Day 3-My feet are now bruised pretty bad. I usually wouldn't feel this so early into an adventure. The terrain will just beat you up though. I believe it was day 3 where I got sorta lost on the side trail loop. I kept going in circles until I finally found the right way to keep going on the main trail. I have no idea why this side trail loop was blazed white. It should have been blue! It's all part of the game though and I should have studied the maps better beforehand. I could have also checked the maps more, but so often I just relied on the blazes which worked so well. I for sure knew that an out and back would be so epic, but was not in the cards for me. I realized it would probably take me more like 7 days to do that. And with only 5 days of food, it wouldn't be possible. It's funny though, because I prepared for and out and back is the reason I was successful for a point to point. If I was doing point to point from the beginning, I wouldn't have carried so much food. I would have most likely ran out. Which wouldn't have been pretty. The 100km distance is just so deceiving. My original worst case scenario would have actually been best case scenario. Underestimating this trail is a big mistake. I did underestimate it, but I was lucky to have an option of still doing the entire trail due to my original goal. I never thought it was possible for a 100km trail to take over 3 days to finish. I was hoping that I could push hard though, and possibly get done before 12:30am which would have me finishing in 2.5 days. That goal then got changed to breaking 3 days haha. I had to shut it down and spend another night out in the bush. I knew I could get the job done though and just had to keep doing my thing.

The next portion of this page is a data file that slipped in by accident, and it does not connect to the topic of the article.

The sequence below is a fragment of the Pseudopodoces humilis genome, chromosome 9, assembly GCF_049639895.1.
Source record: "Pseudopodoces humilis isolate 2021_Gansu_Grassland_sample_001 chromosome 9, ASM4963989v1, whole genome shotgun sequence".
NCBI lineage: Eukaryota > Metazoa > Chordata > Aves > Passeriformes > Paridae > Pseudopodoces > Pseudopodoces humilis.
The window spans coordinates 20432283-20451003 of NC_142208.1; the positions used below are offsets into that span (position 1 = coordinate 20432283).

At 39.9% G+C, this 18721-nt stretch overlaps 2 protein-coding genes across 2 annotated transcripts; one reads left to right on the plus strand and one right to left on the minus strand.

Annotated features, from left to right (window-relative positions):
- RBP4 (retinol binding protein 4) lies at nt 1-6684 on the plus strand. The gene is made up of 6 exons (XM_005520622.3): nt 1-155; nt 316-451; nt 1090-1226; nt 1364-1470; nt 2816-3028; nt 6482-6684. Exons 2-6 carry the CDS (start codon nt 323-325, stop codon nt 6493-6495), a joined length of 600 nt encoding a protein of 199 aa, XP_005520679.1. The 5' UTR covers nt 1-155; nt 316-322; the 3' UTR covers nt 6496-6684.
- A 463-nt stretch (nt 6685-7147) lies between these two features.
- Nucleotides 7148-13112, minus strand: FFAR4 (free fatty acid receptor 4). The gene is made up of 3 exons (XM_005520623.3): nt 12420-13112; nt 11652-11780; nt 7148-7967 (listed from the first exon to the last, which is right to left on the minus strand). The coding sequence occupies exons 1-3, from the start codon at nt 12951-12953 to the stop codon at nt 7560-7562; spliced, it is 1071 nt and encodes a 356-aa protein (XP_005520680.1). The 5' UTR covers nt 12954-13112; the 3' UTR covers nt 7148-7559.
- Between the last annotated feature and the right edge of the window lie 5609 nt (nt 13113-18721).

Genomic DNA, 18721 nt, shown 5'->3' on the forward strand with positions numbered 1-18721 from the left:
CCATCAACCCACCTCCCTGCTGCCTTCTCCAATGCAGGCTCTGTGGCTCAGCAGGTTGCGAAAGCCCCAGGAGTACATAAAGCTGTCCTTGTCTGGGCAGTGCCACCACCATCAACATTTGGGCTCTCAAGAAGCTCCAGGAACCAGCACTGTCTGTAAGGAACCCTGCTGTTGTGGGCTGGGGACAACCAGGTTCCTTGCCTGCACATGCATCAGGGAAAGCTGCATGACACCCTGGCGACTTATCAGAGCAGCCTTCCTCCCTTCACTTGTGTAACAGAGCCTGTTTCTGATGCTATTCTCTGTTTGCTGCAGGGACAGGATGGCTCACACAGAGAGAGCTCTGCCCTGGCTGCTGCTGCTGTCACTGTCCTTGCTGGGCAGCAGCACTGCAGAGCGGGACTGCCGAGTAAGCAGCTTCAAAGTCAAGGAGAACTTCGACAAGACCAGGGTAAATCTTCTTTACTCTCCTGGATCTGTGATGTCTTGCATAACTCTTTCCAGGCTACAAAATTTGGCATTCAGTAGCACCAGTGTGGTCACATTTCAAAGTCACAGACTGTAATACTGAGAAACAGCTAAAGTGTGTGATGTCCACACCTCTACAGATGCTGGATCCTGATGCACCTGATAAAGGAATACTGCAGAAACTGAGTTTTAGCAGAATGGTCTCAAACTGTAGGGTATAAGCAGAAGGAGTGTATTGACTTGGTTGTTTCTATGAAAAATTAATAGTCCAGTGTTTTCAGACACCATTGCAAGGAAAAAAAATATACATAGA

Final day-I woke up at about 4am freezing cold. I only own summer camping great and I think the temp was getting closer down to freezing. I packed up my kit and got moving. My goal was to get this thing done. My feet were also blistered pretty badly at this point. I didn't bother attending to them since I should be finishing soon. A lot of the trail towards the end is by the shoreline. The camber was brutal and was really taking it's tole. The hills also never really let up. I wouldn't expect nothing less at this point. I was extremely excited to finish. I made it to the end(ATV trail) at 1:39pm on Wednesday. What an amazing journey. My next journey involved having to get back to car which was very far away. I took the ATV trail into Thorne and saw my first civilization in a few days. I crossed over into Temiscaming, Quebec to go to a gas station to get some food other than trail mix and bars. I thought I would have to spend another night outside and figure things out the next morning. I am very lucky though and my girlfriend arranged a shuttle for me. I knew this shuttle existed, but I figured the person shuttling would like some actual notice haha. So trail angel Doug came and picked me up and brought me back to my car. I think followed him home to Temagami and stayed in his lodge on the lake. A shower and bed felt amazing. Thank you Doug for saving my butt! I drove home and reflected on this journey. This trail will chew you up, spit you out and ask for seconds. I'm very thankful to have made it out in one piece. I always think of how I could have went faster. But, for going into this fairly blind, I did the best I could. I highly recommend the trail, but be prepared! It's no joke. And you really have to do it to know what I'm talking about. Time to recover and hopefully do something easier, probably not though...